A recent tweet by Craig Taylor and a company called Wistia got me thinking about video for learning. Video has been gathering pace over the last few years and more companies are introducing this as part of their learning strategy.
The Wistia blog has some very good ideas, and I think that for a company who deal with video every day, it’s both refreshing and honest of them to chart their journey with video as a marketing tool.
How do I change the toner? – was the question that prompted the video below. I thought that this would be a great opportunity to demonstrate how useful video could be in the business so within half an hour I’d created this video about how to change the toner in the printer. I filmed it on iPhone and edited on iPad with the iMovie app. At the time we were using Jam as our social platform and I could upload the video from my pad.
So if you are just starting off with introducing video, try with something that is necessary but infrequent – or even something that you are always asked about.
Chances are that if more than two people ask you how to do something more people want to know how to do it but won’t ask.
Then when you are asked again – point them in the direction of the video which will get them used to using/searching for video.
What else would be ideal for a short video tutorial?
Have you found resistance to using video as a reference tool?
I know I know – I’ve not posted for ages, but I need to start to blog again – so where do I start? As someone said when asked the same question ‘start anywhere’.
So – for a quick post, this caught my eye this week on the BBC where Tesco, a large multinational supermarket was fined for selling half price strawberries contrary to trading standards.
Now I’m no apologist for Tesco but it looks like this was a technicality which they should have known (if that had affected the public buying the things I’m less sure about) but towards the end of the article Tesco said that they were offering ‘training’ to their staff to make sure that this didn’t happen again.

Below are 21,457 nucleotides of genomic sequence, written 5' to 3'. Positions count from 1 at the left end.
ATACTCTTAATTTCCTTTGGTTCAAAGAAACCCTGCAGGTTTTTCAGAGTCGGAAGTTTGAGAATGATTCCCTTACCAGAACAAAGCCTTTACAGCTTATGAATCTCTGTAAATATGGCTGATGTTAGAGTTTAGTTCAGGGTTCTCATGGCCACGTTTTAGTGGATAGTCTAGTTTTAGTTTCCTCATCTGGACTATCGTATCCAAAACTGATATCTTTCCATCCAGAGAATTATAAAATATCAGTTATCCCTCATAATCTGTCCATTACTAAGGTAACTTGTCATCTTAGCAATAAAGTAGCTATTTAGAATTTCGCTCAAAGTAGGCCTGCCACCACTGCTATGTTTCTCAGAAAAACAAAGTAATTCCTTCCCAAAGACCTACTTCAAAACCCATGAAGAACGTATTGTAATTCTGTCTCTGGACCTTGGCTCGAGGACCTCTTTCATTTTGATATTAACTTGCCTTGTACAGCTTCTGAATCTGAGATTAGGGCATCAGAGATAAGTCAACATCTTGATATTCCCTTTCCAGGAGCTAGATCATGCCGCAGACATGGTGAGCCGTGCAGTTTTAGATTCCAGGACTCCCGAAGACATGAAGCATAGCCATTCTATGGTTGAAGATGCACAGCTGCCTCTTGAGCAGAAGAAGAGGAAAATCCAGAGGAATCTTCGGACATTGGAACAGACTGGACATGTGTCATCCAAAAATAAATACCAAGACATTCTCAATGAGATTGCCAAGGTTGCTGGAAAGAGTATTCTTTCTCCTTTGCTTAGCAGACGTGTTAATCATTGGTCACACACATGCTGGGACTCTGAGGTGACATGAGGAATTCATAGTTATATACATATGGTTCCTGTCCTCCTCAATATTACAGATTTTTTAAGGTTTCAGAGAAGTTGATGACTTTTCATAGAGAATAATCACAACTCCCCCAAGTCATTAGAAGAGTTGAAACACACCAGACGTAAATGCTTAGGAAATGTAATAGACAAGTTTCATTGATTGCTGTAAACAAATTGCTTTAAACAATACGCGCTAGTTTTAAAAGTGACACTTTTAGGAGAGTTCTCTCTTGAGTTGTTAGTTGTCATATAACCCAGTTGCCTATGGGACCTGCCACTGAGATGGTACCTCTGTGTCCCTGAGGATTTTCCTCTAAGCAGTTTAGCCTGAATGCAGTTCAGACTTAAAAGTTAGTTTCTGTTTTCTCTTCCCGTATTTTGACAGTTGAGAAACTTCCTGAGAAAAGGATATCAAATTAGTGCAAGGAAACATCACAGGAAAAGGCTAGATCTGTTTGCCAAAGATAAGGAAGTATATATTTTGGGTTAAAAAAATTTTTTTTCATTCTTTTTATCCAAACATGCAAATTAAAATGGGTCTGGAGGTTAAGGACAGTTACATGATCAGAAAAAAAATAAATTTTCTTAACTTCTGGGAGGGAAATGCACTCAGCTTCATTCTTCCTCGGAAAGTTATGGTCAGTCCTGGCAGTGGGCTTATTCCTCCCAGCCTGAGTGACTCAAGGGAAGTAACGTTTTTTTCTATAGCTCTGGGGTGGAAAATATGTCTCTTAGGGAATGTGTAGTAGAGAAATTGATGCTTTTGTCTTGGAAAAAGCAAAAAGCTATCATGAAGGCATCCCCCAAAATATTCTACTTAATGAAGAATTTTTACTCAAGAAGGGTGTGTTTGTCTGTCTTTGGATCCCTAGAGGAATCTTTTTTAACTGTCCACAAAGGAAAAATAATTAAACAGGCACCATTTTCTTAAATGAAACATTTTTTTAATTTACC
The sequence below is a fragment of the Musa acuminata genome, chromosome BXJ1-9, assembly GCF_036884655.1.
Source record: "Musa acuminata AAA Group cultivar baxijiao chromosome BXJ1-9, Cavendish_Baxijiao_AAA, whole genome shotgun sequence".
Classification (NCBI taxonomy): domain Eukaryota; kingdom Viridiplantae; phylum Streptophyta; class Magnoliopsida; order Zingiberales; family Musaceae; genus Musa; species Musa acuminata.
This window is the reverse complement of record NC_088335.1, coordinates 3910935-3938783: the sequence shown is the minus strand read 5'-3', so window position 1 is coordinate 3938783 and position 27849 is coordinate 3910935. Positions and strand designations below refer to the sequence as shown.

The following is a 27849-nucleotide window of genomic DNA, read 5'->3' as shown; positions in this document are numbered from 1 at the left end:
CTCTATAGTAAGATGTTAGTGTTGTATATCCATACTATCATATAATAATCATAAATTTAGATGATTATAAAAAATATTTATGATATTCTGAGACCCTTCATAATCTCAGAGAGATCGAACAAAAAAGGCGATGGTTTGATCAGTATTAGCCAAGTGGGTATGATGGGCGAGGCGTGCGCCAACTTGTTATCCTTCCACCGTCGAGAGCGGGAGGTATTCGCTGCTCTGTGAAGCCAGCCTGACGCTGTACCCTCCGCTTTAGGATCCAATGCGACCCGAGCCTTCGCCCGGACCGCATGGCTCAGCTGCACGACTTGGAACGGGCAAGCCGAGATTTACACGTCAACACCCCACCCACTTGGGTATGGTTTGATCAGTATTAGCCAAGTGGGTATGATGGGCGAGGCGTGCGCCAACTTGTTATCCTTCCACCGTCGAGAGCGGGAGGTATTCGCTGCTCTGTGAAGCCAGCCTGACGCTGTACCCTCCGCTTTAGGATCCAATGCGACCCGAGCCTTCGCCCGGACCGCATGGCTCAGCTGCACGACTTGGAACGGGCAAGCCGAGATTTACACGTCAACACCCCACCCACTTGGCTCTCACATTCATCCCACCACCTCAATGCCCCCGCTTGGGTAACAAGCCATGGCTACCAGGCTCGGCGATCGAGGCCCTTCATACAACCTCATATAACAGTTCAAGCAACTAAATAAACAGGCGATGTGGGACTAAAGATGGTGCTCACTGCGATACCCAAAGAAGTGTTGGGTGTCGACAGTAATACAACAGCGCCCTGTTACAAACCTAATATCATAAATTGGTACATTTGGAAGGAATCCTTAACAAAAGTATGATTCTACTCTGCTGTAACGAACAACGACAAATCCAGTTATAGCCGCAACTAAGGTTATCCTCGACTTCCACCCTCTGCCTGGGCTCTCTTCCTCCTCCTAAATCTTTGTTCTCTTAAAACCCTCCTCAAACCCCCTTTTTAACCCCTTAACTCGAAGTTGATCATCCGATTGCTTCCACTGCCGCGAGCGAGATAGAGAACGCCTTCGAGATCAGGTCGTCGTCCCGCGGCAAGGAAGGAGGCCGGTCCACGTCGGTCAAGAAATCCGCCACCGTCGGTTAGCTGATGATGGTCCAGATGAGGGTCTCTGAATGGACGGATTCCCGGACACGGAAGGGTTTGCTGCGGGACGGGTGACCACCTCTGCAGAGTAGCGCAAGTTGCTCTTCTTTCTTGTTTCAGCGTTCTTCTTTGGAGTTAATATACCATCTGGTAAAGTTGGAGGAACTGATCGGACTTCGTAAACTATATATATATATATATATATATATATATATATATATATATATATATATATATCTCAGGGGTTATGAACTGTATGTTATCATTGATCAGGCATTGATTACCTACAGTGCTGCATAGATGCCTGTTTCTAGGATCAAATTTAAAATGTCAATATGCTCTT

How often do we see this? Someone did not ‘know’ or deliberately did not follow trading rules. To me, this does not appear to be a process fault, just a basic ‘follow the rules’ issue – however, training is seen as the ‘cure all’ and has satisfied the court. This could just be a simple communication piece, because this would probably mean ‘repeating’ the wording of the trading standard clauses. How would they assess that this had been successful? No more prosecutions probably. But as with most of these ‘risk’ issues, by not having prosecutions, does not necessarily mean that people ‘know’ or could demonstrate that they ‘know’ the rules about sales.
So – what type of training do you think people are having? And do you think this would just be head office, who make these decisions, or do you think the staff on the shop floor will be having emergency training? Is it training or communication?